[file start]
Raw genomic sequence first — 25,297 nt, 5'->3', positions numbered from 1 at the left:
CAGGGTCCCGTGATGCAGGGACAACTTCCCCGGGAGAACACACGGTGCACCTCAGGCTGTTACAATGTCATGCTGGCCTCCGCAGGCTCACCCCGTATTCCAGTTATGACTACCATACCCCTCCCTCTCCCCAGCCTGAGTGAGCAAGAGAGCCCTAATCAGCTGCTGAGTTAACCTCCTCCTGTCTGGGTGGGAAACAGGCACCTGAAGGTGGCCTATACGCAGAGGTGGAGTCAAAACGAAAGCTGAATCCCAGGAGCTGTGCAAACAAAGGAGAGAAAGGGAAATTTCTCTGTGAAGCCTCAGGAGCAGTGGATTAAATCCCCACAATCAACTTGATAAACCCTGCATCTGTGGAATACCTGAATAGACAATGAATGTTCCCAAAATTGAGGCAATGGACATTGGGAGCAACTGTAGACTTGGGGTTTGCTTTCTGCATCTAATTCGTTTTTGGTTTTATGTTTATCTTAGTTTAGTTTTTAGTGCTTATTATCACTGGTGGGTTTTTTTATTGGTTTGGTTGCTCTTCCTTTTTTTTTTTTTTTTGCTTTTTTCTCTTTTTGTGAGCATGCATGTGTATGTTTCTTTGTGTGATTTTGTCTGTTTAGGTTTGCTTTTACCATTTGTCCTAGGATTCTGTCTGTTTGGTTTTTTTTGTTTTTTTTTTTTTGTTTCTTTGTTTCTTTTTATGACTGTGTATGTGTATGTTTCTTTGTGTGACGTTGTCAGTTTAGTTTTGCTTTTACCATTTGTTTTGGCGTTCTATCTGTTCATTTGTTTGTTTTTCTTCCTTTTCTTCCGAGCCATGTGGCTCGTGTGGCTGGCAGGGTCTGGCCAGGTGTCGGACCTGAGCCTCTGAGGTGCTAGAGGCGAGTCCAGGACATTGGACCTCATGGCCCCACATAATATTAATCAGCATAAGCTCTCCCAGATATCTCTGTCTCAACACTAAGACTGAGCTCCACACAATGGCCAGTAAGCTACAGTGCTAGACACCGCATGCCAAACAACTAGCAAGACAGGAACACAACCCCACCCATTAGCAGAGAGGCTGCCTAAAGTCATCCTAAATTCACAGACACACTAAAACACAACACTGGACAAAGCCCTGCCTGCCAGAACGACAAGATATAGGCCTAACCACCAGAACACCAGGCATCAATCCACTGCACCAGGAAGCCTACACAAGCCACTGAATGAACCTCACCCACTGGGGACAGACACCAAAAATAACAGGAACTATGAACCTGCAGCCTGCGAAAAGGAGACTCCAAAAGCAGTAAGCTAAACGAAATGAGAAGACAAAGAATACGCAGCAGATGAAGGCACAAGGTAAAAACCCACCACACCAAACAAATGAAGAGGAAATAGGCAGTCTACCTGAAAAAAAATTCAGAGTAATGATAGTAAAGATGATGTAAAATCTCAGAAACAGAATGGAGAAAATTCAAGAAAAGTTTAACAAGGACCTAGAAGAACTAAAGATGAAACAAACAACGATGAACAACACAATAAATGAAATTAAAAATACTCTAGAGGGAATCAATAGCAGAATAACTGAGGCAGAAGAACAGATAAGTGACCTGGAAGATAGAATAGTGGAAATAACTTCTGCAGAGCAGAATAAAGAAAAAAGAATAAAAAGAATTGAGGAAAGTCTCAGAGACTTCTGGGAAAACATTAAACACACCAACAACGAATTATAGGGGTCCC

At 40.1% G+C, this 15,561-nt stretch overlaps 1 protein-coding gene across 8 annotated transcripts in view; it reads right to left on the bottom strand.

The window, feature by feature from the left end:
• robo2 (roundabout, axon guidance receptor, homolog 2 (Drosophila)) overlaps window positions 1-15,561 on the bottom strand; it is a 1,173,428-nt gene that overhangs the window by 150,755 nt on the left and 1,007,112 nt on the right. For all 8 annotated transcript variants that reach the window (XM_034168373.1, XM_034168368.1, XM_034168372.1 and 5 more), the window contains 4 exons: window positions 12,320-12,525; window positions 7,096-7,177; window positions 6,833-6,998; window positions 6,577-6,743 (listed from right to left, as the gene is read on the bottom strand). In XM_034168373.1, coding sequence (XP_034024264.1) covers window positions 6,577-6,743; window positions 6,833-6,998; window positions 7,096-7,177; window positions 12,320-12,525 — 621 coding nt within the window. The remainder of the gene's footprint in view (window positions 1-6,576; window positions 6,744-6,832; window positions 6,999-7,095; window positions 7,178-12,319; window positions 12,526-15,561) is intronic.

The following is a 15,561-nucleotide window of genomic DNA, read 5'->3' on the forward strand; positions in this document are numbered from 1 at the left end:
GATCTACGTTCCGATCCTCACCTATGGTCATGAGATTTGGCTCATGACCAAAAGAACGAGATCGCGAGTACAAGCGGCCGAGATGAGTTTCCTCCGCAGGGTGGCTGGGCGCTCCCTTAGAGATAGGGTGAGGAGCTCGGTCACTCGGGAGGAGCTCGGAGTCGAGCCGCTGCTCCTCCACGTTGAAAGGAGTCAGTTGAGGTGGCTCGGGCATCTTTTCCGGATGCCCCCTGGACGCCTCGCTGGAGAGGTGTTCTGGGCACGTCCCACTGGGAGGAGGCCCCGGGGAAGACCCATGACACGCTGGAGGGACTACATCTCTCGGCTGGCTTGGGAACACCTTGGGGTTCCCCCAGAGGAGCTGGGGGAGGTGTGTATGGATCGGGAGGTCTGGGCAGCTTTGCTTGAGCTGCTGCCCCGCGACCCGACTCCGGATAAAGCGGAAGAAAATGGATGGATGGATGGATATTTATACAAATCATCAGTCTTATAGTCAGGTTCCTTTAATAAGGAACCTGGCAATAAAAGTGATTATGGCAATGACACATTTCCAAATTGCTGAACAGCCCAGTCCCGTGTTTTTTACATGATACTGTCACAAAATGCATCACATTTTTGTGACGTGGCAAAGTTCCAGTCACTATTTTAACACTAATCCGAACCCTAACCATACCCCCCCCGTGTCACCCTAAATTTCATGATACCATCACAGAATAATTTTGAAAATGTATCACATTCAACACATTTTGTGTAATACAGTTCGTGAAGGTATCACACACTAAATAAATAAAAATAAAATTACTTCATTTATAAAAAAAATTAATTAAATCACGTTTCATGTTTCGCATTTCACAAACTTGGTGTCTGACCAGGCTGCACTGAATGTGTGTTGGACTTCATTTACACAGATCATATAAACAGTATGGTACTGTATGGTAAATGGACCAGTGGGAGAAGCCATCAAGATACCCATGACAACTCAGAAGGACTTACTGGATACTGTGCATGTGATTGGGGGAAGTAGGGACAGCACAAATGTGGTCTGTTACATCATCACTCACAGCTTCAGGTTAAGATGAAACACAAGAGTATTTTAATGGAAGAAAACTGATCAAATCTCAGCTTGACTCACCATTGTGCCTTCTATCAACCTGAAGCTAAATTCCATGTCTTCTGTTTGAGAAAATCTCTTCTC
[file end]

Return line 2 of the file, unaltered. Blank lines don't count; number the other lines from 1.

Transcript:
CAGGGTCCCGTGATGCAGGGACAACTTCCCCGGGAGAACACACGGTGCACCTCAGGCTGTTACAATGTCATGCTGGCCTCCGCAGGCTCACCCCGTATTCCAGTTATGACTACCATACCCCTCCCTCTCCCCAGCCTGAGTGAGCAAGAGAGCCCTAATCAGCTGCTGAGTTAACCTCCTCCTGTCTGGGTGGGAAACAGGCACCTGAAGGTGGCCTATACGCAGAGGTGGAGTCAAAACGAAAGCTGAATCCCAGGAGCTGTGCAAACAAAGGAGAGAAAGGGAAATTTCTCTGTGAAGCCTCAGGAGCAGTGGATTAAATCCCCACAATCAACTTGATAAACCCTGCATCTGTGGAATACCTGAATAGACAATGAATGTTCCCAAAATTGAGGCAATGGACATTGGGAGCAACTGTAGACTTGGGGTTTGCTTTCTGCATCTAATTCGTTTTTGGTTTTATGTTTATCTTAGTTTAGTTTTTAGTGCTTATTATCACTGGTGGGTTTTTTTATTGGTTTGGTTGCTCTTCCTTTTTTTTTTTTTTTTGCTTTTTTCTCTTTTTGTGAGCATGCATGTGTATGTTTCTTTGTGTGATTTTGTCTGTTTAGGTTTGCTTTTACCATTTGTCCTAGGATTCTGTCTGTTTGGTTTTTTTTGTTTTTTTTTTTTTGTTTCTTTGTTTCTTTTTATGACTGTGTATGTGTATGTTTCTTTGTGTGACGTTGTCAGTTTAGTTTTGCTTTTACCATTTGTTTTGGCGTTCTATCTGTTCATTTGTTTGTTTTTCTTCCTTTTCTTCCGAGCCATGTGGCTCGTGTGGCTGGCAGGGTCTGGCCAGGTGTCGGACCTGAGCCTCTGAGGTGCTAGAGGCGAGTCCAGGACATTGGACCTCATGGCCCCACATAATATTAATCAGCATAAGCTCTCCCAGATATCTCTGTCTCAACACTAAGACTGAGCTCCACACAATGGCCAGTAAGCTACAGTGCTAGACACCGCATGCCAAACAACTAGCAAGACAGGAACACAACCCCACCCATTAGCAGAGAGGCTGCCTAAAGTCATCCTAAATTCACAGACACACTAAAACACAACACTGGACAAAGCCCTGCCTGCCAGAACGACAAGATATAGGCCTAACCACCAGAACACCAGGCATCAATCCACTGCACCAGGAAGCCTACACAAGCCACTGAATGAACCTCACCCACTGGGGACAGACACCAAAAATAACAGGAACTATGAACCTGCAGCCTGCGAAAAGGAGACTCCAAAAGCAGTAAGCTAAACGAAATGAGAAGACAAAGAATACGCAGCAGATGAAGGCACAAGGTAAAAACCCACCACACCAAACAAATGAAGAGGAAATAGGCAGTCTACCTGAAAAAAAATTCAGAGTAATGATAGTAAAGATGATGTAAAATCTCAGAAACAGAATGGAGAAAATTCAAGAAAAGTTTAACAAGGACCTAGAAGAACTAAAGATGAAACAAACAACGATGAACAACACAATAAATGAAATTAAAAATACTCTAGAGGGAATCAATAGCAGAATAACTGAGGCAGAAGAACAGATAAGTGACCTGGAAGATAGAATAGTGGAAATAACTTCTGCAGAGCAGAATAAAGAAAAAAGAATAAAAAGAATTGAGGAAAGTCTCAGAGACTTCTGGGAAAACATTAAACACACCAACAACGAATTATAGGGGTCCC